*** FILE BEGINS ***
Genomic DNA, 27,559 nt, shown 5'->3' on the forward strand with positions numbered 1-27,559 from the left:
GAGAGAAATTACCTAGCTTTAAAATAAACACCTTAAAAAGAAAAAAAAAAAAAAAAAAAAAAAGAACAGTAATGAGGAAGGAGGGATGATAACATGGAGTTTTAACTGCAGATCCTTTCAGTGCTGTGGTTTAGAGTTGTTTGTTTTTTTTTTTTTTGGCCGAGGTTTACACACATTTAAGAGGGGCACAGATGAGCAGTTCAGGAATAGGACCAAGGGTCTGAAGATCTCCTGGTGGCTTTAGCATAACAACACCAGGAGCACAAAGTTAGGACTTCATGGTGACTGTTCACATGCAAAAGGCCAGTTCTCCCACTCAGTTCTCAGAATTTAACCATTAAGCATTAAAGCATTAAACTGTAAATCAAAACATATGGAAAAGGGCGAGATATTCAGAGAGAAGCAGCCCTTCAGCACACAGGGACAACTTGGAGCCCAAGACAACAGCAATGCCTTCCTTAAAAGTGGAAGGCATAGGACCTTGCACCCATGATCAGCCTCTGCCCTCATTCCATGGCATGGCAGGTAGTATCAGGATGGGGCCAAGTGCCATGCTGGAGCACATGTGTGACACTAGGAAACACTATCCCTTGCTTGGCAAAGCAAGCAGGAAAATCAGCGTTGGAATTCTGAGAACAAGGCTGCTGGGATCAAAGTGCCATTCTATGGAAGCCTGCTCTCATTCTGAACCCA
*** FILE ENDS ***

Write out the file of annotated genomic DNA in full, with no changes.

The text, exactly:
Genomic DNA, 27,559 nt, shown 5'->3' on the forward strand with positions numbered 1-27,559 from the left:
GAGAGAAATTACCTAGCTTTAAAATAAACACCTTAAAAAGAAAAAAAAAAAAAAAAAAAAAAAGAACAGTAATGAGGAAGGAGGGATGATAACATGGAGTTTTAACTGCAGATCCTTTCAGTGCTGTGGTTTAGAGTTGTTTGTTTTTTTTTTTTTTGGCCGAGGTTTACACACATTTAAGAGGGGCACAGATGAGCAGTTCAGGAATAGGACCAAGGGTCTGAAGATCTCCTGGTGGCTTTAGCATAACAACACCAGGAGCACAAAGTTAGGACTTCATGGTGACTGTTCACATGCAAAAGGCCAGTTCTCCCACTCAGTTCTCAGAATTTAACCATTAAGCATTAAAGCATTAAACTGTAAATCAAAACATATGGAAAAGGGCGAGATATTCAGAGAGAAGCAGCCCTTCAGCACACAGGGACAACTTGGAGCCCAAGACAACAGCAATGCCTTCCTTAAAAGTGGAAGGCATAGGACCTTGCACCCATGATCAGCCTCTGCCCTCATTCCATGGCATGGCAGGTAGTATCAGGATGGGGCCAAGTGCCATGCTGGAGCACATGTGTGACACTAGGAAACACTATCCCTTGCTTGGCAAAGCAAGCAGGAAAATCAGCGTTGGAATTCTGAGAACAAGGCTGCTGGGATCAAAGTGCCATTCTATGGAAGCCTGCTCTCATTCTGAACCCA